Thanks very much so far guys. I should have mentioned, it's running XP, and I've just whapped on the two virus/spyware scanners that come with Google Desktop (which also has quite a nice launcher thing).

Am downloading Evernote now, joshrholloway, thanks. BibDesk is a real shame not to have, however.
posted by bonaldi at 7:32 AM on November 13, 2007


Mod note: a few comments removed. stop being 'get a mac' 'get ubuntu' dorks please.
posted by jessamyn (staff) at 8:17 AM on November 13, 2007


Haven't tried it, but E is trying to be TextMate for Windows.
posted by Armitage Shanks at 8:28 AM on November 13, 2007


I like WinEdt for editing LaTeX. It's reasonably cheap and has a free trial. I use it with the MikTex distribution.
posted by teleskiving at 8:34 AM on November 13, 2007


Oh, and try JabRef for managing your BibTex files - it's free, cross-platform, and has been around for a while.
posted by teleskiving at 8:37 AM on November 13, 2007


Right-clicking for context menus can be very handy in windows. May be something you're not used to.
posted by yarrow at 9:15 AM on November 13, 2007


My advice for moving to Windows is simple, if you don't know how to do something, try right-clicking it.
posted by advicepig at 10:11 AM on November 13, 2007


You may want to download Spybot Search and Destroy. And there was a neat little thing I downloaded yesterday that's useful for cutting down programs quicker than using the task manager. I believe it's called Task Killer.

If you're using any programs you also use on the Mac, figure out a way to get yourself actively using the control key for PC keyboard shortcuts. Otherwise you may do something you didn't intend to do when you hit the ALT key (where the open apple key is on a Mac keyboard).
posted by drezdn at 10:49 AM on November 13, 2007


Re: browsing viruses... Firefox (or opera). Dump IE post haste.
posted by toomuchpete at 11:52 AM on November 13, 2007


There's all kinds of Alt-click, Shift-click combos you can explore, but overall the basic idea is that there may be multiple ways to do any one thing, so you have to find the one you like.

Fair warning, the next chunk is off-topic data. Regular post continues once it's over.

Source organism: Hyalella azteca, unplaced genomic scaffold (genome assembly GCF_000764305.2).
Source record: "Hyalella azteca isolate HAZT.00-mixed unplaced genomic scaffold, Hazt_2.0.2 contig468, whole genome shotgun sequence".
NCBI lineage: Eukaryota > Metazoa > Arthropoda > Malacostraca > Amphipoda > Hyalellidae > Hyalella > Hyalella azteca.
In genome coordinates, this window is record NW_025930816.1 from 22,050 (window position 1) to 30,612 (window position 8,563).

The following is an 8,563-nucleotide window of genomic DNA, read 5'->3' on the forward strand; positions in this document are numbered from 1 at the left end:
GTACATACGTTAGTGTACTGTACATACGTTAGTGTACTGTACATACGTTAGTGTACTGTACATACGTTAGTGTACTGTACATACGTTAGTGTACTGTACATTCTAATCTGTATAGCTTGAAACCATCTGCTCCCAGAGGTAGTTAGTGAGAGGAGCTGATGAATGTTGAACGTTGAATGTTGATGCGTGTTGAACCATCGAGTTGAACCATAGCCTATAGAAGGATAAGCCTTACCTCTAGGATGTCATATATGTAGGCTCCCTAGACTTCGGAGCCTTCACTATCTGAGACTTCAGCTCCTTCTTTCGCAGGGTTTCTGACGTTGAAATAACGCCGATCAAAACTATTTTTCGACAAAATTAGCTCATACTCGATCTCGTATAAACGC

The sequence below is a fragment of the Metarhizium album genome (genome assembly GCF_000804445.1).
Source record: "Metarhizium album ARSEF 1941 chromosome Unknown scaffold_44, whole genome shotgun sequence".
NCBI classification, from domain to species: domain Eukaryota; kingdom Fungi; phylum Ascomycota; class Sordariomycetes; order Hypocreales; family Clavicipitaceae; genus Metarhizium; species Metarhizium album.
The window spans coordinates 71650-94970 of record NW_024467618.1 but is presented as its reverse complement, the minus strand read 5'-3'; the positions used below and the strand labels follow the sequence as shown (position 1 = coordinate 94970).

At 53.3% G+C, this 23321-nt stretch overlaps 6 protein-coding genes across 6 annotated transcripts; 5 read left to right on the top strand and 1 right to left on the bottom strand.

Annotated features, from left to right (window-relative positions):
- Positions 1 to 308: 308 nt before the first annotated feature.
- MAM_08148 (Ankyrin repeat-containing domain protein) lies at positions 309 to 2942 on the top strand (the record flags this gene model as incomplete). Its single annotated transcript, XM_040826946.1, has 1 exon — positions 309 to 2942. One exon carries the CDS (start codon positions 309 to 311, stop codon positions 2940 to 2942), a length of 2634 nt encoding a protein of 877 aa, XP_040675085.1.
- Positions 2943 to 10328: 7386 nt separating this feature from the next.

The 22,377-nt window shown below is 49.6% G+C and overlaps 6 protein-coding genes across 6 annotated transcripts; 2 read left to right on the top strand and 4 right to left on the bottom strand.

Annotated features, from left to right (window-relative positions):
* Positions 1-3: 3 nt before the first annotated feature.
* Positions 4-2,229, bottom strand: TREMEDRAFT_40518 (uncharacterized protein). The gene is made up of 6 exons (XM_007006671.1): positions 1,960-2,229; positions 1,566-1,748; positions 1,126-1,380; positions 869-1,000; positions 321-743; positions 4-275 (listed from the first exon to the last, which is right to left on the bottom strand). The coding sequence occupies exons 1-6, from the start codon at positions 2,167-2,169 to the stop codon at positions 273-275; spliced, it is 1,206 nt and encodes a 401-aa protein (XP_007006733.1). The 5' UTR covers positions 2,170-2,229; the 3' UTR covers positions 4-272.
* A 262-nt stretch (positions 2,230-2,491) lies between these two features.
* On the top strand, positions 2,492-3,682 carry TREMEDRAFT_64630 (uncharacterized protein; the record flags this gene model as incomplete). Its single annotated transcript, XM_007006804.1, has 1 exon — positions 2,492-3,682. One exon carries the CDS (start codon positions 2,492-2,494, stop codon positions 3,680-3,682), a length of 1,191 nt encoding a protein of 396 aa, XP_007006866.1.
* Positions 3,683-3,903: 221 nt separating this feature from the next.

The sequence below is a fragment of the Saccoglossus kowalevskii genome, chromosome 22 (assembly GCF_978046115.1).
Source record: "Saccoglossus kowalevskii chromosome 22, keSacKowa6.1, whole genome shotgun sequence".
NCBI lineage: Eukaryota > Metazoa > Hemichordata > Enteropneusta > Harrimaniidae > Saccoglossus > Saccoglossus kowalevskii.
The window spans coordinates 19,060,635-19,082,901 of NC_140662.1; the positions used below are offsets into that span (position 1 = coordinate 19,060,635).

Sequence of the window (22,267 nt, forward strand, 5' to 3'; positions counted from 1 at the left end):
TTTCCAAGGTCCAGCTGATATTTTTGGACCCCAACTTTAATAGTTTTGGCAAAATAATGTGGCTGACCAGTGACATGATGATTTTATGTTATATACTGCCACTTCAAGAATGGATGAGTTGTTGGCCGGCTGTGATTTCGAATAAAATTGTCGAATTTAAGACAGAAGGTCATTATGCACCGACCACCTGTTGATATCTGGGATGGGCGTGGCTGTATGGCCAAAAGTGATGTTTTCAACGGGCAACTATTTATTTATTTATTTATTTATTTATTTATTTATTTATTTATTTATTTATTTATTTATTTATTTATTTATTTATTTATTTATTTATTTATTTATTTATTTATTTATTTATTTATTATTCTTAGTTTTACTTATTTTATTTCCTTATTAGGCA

You're expected to customize your interface and set your own options how you want them, so programs tend to come with a plethora of configuration/rendering/skinning options.

Things aren't generally tightly integrated, but because there's such a large variety of available programs, you can generally find something that fits into a given workflow.

Because there's a lot of shareware/freeware out there, much of which is not so good, some of which is fantastic, be parsimonious with the programs you install.

Crimson Edit is a decent text editor, Komodo Edit is kinda fancy, PuTTY and WinSCP are decent clients and work together well.

Office isn't a bad set of programs for an XP system, and Outlook is particularly nice.
posted by Mr. Gunn at 12:12 PM on November 13, 2007


If you have any doubts what a particular Windows application or download is going to do, install it into something like a Sandboxie container and see what happens. You can also use a program like RegMon or FileMon to see what is going on outside the sandbox.
posted by meehawl at 1:45 PM on November 13, 2007


Apparently, FileMon and RegMon have been deprecated in favour of Process Monitor.
posted by meehawl at 1:50 PM on November 13, 2007


I like Copernic desktop search, takes a while to run the first time but good.
posted by hardcode at 2:29 PM on November 13, 2007


Skylight looks like the closest thing to Quicksilver on a PC yet. I used the predecessor of this program, AppRocket, for few months, and it worked pretty well. There's no real replacement for Quicksilver on Windows, though; most of the similar programs you're going to find are just program/file launchers.
posted by phaded at 10:33 AM on November 17, 2007